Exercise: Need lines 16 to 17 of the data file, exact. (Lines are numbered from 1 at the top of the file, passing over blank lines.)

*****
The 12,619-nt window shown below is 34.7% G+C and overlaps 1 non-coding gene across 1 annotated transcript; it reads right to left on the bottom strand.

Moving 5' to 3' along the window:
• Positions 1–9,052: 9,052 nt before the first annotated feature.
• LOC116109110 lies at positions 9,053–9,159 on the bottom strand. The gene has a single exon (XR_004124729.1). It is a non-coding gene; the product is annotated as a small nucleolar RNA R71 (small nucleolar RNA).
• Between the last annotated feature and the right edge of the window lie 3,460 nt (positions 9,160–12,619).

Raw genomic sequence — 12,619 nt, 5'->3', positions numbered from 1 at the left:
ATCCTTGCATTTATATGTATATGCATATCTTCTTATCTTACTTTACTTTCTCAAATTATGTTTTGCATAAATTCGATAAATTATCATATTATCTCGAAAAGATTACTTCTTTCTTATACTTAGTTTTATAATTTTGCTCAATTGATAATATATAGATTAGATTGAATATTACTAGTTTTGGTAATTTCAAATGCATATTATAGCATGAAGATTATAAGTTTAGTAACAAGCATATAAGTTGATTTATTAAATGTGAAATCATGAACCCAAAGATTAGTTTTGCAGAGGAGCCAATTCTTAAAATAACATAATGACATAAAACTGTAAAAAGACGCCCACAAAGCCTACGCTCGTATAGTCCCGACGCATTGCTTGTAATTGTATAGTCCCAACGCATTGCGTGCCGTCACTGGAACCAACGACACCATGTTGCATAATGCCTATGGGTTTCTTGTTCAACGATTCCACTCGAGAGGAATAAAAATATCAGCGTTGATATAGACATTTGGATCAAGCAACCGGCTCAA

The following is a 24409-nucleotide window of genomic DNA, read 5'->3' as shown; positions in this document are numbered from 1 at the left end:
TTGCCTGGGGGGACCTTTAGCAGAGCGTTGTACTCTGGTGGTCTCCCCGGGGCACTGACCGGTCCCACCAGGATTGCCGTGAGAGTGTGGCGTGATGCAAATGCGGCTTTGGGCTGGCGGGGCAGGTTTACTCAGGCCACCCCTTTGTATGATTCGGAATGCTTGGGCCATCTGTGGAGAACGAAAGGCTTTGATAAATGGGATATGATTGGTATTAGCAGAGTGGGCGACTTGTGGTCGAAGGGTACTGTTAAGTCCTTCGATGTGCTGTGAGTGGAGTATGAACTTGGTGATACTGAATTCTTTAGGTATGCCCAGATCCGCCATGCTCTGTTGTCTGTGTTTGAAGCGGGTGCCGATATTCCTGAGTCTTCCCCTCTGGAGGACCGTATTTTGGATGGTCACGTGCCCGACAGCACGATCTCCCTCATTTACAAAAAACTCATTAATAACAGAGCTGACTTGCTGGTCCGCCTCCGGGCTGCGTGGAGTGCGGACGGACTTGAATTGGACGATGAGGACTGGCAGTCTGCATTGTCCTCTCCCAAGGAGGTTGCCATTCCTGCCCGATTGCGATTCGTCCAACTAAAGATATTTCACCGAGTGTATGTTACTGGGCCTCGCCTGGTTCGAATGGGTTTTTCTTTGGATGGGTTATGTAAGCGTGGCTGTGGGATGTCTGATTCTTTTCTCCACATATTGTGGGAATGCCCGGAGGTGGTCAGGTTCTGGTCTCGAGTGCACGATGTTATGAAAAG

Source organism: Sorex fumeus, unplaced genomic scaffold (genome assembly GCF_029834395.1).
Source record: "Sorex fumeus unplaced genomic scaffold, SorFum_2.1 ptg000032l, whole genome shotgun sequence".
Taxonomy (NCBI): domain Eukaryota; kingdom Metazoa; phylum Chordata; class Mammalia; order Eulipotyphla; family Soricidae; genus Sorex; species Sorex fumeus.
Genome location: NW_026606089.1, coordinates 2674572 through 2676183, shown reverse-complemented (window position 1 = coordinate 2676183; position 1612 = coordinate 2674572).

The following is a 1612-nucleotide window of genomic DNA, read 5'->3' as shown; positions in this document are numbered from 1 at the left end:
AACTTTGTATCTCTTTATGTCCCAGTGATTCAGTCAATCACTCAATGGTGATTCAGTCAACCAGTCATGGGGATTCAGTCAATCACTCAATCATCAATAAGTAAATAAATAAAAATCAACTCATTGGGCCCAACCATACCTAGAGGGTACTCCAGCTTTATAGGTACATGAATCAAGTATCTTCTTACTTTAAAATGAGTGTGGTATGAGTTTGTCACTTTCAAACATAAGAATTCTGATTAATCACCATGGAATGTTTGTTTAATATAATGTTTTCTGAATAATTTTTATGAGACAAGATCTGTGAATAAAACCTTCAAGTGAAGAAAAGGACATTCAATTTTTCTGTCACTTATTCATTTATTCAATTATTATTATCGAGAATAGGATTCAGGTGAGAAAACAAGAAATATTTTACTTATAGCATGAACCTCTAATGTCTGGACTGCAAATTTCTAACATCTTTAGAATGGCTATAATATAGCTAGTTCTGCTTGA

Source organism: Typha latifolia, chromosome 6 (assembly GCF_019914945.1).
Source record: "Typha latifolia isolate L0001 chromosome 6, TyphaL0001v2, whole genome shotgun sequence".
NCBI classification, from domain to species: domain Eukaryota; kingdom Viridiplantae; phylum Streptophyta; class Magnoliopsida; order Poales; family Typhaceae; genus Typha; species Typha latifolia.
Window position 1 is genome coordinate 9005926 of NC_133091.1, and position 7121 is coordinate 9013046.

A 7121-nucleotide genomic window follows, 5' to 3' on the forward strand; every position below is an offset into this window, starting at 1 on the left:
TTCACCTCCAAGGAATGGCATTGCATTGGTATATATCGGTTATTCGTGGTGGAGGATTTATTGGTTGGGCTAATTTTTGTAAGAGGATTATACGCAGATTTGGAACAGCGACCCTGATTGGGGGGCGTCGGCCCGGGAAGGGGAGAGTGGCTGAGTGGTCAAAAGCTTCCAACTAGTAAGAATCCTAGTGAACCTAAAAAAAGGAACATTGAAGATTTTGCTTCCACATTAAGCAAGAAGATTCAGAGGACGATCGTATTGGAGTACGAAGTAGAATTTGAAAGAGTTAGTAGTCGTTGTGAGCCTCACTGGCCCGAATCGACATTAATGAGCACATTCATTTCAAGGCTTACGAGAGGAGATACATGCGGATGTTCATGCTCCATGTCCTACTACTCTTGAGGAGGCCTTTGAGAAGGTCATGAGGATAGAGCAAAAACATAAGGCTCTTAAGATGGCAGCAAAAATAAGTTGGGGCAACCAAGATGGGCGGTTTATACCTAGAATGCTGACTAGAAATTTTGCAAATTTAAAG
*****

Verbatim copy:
Source organism: Typha latifolia, chromosome 6 (assembly GCF_019914945.1).
Source record: "Typha latifolia isolate L0001 chromosome 6, TyphaL0001v2, whole genome shotgun sequence".